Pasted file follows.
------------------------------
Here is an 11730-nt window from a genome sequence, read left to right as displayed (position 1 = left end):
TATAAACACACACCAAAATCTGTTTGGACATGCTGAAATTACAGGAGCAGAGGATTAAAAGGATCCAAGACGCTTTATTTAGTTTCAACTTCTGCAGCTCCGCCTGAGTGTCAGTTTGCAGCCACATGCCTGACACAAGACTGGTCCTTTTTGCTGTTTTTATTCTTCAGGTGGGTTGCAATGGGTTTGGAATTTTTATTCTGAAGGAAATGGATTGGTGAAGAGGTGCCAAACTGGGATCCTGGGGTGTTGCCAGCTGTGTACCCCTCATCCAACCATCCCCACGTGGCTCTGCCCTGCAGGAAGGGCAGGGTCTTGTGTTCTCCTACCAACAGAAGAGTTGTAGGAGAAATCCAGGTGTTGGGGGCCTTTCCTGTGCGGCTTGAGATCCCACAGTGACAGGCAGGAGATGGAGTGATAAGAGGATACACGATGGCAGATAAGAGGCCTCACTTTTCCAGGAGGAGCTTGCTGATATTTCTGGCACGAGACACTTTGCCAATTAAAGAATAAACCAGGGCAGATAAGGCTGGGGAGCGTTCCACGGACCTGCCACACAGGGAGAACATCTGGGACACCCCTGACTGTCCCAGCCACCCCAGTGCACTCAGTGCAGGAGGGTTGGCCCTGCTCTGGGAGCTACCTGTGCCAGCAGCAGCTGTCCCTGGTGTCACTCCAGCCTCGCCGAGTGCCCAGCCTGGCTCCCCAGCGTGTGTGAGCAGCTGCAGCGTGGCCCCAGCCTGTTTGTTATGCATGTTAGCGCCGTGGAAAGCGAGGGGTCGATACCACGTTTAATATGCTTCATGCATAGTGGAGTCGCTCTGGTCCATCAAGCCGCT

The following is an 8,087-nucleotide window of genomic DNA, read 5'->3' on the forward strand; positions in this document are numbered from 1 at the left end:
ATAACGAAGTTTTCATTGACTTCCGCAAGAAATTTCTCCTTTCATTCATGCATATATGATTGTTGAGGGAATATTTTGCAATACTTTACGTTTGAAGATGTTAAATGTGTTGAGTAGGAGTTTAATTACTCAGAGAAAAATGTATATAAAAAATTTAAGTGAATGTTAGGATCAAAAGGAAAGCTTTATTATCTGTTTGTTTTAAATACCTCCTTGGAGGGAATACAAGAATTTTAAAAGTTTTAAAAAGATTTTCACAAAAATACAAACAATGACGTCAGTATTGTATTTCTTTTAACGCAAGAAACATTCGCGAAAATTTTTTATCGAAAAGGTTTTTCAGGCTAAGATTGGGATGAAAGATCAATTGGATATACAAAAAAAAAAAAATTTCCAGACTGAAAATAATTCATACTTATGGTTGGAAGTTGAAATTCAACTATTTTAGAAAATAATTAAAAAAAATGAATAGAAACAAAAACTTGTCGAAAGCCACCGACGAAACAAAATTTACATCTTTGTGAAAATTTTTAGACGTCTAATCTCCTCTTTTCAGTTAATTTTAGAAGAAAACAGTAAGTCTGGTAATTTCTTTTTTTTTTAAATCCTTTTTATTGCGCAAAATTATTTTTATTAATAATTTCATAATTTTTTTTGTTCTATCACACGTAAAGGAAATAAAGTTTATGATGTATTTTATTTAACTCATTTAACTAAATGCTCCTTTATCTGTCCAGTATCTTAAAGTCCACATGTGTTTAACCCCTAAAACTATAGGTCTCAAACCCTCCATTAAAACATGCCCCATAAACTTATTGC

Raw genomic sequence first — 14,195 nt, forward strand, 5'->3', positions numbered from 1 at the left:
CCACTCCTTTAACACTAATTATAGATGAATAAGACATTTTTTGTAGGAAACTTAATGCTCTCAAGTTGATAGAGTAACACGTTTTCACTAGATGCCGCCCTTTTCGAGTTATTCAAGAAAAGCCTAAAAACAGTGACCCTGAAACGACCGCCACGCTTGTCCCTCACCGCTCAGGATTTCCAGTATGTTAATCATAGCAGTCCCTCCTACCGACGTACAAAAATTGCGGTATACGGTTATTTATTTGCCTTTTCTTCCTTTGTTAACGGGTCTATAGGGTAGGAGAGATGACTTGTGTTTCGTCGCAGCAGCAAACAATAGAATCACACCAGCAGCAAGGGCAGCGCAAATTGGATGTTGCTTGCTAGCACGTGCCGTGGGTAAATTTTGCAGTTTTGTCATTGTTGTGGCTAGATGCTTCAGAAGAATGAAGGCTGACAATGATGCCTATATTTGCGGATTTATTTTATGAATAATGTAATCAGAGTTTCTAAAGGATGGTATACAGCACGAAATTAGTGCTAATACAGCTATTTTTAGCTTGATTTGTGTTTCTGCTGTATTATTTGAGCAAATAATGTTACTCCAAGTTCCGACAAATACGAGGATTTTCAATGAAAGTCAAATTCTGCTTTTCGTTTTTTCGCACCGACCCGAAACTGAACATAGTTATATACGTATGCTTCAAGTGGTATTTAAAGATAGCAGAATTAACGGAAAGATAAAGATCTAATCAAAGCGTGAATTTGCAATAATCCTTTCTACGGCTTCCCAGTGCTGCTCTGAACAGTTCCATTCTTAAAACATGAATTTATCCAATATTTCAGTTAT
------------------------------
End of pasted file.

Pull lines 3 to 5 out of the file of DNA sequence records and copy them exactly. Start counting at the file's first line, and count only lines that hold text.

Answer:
The following is an 8,087-nucleotide window of genomic DNA, read 5'->3' on the forward strand; positions in this document are numbered from 1 at the left end:
ATAACGAAGTTTTCATTGACTTCCGCAAGAAATTTCTCCTTTCATTCATGCATATATGATTGTTGAGGGAATATTTTGCAATACTTTACGTTTGAAGATGTTAAATGTGTTGAGTAGGAGTTTAATTACTCAGAGAAAAATGTATATAAAAAATTTAAGTGAATGTTAGGATCAAAAGGAAAGCTTTATTATCTGTTTGTTTTAAATACCTCCTTGGAGGGAATACAAGAATTTTAAAAGTTTTAAAAAGATTTTCACAAAAATACAAACAATGACGTCAGTATTGTATTTCTTTTAACGCAAGAAACATTCGCGAAAATTTTTTATCGAAAAGGTTTTTCAGGCTAAGATTGGGATGAAAGATCAATTGGATATACAAAAAAAAAAAAATTTCCAGACTGAAAATAATTCATACTTATGGTTGGAAGTTGAAATTCAACTATTTTAGAAAATAATTAAAAAAAATGAATAGAAACAAAAACTTGTCGAAAGCCACCGACGAAACAAAATTTACATCTTTGTGAAAATTTTTAGACGTCTAATCTCCTCTTTTCAGTTAATTTTAGAAGAAAACAGTAAGTCTGGTAATTTCTTTTTTTTTTAAATCCTTTTTATTGCGCAAAATTATTTTTATTAATAATTTCATAATTTTTTTTGTTCTATCACACGTAAAGGAAATAAAGTTTATGATGTATTTTATTTAACTCATTTAACTAAATGCTCCTTTATCTGTCCAGTATCTTAAAGTCCACATGTGTTTAACCCCTAAAACTATAGGTCTCAAACCCTCCATTAAAACATGCCCCATAAACTTATTGC

Raw genomic sequence first — 14,195 nt, forward strand, 5'->3', positions numbered from 1 at the left: